Upon Mr. Harris’ invitation, Mr. Clarence W. Efroymson, of Indianapolis, Indiana, a student at the University, called at the Consulate General on February 1. He stated that due to the National Socialistic propaganda against the Jews at the University, it was difficult for Jewish students to keep out of trouble. He went on to say that upon registering at the University a student had to give his “racial descent” as German, English, Jewish, etc.; that he had written “American”, which had not been acceptable; that an American student had to register as either English-American, German-American, [Page 122] Jewish-American, etc. Mr. Efroymson also informed the Consulate General confidentially that a Jewish Legion was being formed at the University and asked whether or not an American Jewish student should join it. Mr. Harris advised him emphatically not to do so and said that American students should make every effort to avoid trouble. I have requested the Consul General to find out whether it is true that the University authorities require citizens of the United States to register as hyphenated Americans.

Also upon the invitation of Mr. Harris, Mr. Nathan Susskind, of New York City, to whom I have already referred, called at the Consulate General on February 4. He stated that, so far as he knew, he was the only American student who had been injured during the disturbances at the University; that he was “being badly beaten” in June, 1931, until he was rescued by a policeman and that on January 28, 1932, he was again injured in the attack upon Jewish students. The following is quoted from the Consulate General’s stenographic report of Mr. Susskind’s statement:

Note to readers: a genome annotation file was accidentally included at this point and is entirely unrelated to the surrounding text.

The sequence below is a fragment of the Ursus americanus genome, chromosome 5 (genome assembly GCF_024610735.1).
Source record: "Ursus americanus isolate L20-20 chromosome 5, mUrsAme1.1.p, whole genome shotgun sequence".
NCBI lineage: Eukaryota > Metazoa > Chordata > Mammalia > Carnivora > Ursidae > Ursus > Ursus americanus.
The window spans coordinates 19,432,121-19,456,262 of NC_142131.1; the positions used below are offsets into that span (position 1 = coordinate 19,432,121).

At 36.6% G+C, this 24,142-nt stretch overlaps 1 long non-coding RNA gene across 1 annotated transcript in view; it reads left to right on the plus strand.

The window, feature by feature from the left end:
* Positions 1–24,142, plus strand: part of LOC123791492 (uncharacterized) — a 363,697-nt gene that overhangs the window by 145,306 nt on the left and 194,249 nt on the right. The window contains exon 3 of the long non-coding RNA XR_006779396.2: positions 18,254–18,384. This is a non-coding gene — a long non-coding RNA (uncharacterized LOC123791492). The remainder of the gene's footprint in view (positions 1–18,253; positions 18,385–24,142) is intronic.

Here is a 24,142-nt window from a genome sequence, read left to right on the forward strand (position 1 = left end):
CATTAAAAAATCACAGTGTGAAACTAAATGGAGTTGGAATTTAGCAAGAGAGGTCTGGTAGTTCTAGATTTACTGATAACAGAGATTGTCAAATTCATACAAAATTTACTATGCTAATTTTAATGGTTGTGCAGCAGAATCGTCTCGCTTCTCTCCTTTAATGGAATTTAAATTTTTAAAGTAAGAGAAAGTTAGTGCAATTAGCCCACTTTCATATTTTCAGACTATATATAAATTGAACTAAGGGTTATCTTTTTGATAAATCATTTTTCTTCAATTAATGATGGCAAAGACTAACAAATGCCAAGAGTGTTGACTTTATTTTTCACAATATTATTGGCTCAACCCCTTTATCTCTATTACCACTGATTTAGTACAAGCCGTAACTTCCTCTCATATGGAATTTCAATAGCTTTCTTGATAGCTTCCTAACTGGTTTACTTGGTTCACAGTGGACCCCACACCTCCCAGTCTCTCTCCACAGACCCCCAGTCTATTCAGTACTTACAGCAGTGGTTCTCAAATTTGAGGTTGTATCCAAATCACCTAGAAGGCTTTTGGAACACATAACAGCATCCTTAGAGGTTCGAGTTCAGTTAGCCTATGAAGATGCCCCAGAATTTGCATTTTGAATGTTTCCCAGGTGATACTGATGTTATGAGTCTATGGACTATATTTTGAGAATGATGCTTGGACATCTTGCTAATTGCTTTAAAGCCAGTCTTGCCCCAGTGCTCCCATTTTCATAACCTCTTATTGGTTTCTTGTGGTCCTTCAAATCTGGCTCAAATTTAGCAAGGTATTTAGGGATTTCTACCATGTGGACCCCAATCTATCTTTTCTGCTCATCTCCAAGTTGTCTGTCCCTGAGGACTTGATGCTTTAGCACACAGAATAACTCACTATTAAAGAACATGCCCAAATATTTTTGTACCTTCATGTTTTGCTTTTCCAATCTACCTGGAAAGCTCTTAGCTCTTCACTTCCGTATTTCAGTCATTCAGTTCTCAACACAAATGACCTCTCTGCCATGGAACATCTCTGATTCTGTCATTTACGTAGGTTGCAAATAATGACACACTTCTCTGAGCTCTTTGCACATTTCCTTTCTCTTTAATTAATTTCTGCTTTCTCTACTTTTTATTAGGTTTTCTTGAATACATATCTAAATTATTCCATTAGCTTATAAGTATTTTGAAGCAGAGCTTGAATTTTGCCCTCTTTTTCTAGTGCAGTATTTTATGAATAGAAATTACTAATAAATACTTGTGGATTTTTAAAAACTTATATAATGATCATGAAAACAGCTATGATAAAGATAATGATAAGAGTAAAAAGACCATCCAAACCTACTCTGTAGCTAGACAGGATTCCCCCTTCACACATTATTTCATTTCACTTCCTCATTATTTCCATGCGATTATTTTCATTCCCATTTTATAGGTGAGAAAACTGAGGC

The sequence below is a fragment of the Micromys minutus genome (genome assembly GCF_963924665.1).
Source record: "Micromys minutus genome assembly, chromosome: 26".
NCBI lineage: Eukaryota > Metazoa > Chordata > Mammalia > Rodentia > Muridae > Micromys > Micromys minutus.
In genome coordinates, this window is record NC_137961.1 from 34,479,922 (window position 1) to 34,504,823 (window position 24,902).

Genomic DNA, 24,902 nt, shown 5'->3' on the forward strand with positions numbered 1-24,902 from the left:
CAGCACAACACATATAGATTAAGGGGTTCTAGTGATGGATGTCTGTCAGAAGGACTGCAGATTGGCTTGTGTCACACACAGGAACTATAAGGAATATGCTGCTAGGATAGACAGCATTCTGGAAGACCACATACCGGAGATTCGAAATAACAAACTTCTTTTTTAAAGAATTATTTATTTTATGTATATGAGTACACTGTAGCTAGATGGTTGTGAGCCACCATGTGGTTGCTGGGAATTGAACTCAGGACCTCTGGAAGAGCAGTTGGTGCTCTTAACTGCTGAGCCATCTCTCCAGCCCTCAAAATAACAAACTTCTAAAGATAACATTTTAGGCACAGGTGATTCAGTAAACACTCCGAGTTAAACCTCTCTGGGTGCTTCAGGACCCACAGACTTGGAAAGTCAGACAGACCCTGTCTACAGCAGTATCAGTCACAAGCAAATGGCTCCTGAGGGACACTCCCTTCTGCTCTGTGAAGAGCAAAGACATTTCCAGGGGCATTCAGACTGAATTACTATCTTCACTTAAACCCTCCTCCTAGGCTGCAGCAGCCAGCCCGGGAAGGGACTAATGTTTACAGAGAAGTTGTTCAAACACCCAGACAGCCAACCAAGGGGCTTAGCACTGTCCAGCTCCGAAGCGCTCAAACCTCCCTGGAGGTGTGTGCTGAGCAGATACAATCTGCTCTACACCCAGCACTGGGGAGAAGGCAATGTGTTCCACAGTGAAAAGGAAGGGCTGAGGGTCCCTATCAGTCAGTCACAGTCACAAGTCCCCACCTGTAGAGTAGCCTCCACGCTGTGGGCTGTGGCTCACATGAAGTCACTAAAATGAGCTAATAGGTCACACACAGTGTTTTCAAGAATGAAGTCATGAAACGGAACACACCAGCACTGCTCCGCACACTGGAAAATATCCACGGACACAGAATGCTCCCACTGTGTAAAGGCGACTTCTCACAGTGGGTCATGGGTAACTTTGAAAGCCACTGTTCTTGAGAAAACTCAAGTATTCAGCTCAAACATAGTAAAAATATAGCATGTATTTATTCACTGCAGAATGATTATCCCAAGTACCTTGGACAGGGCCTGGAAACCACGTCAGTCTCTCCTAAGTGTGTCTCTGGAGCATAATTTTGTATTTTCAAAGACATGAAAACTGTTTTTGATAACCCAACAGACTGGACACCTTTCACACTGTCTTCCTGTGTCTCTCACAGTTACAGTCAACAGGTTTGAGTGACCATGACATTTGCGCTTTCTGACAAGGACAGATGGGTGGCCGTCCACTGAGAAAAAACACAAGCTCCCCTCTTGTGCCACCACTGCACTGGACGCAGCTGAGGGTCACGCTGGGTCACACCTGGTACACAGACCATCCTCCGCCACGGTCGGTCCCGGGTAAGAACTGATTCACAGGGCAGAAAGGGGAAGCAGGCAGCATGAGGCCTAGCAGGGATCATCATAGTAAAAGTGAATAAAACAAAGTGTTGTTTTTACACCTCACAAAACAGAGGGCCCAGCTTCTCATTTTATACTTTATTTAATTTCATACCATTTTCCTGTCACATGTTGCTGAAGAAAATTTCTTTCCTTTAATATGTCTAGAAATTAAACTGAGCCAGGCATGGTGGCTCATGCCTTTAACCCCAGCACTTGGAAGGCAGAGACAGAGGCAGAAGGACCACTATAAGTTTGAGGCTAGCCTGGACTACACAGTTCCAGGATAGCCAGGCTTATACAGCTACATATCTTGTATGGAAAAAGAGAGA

“In spite of the efforts of the Professor, who is a German Nationalist, the disturbances continued and several students went up and down spotting the Jews. This lasted until 12 o’clock. During the ensuing pause the Professor left the room and the Nationalist students formed a mill. Several went up and down and asked us for membership cards of the Deutsche Studentenschaft. I said ‘I am an American citizen’ and showed my passport. My inquirer then asked the mob: ‘What shall we do with this one?’ But the others called: ‘Jew is Jew, he shall have no privilege’. My inquirer desired to take me out, but I wanted to fetch my clothes first from the garderobe. I told him that I wanted to call attention to the fact that I am an American-German exchange student and therefore some kind of a German guest here. My inquirer then took me by the hand and called out that nothing would happen to me. He called to the others: ‘Do not beat him, he is an American’. But he could not help it, for as I passed through the ranks of the German students they all kicked me.”

In my telegram of July 3, 1931,7 I informed the Department that I had called upon Dr. Schober, then Minister for Foreign Affairs, and had urged “that somebody with a sense of the realities of life and yet who has the confidence of the Nationalistic students talk common sense into them and that the police be alert to break up embryonic clashes in their incipiency, which is possible, as disturbances are generally localized around the University”, and that Dr. Schober had assured me the necessary steps would be taken.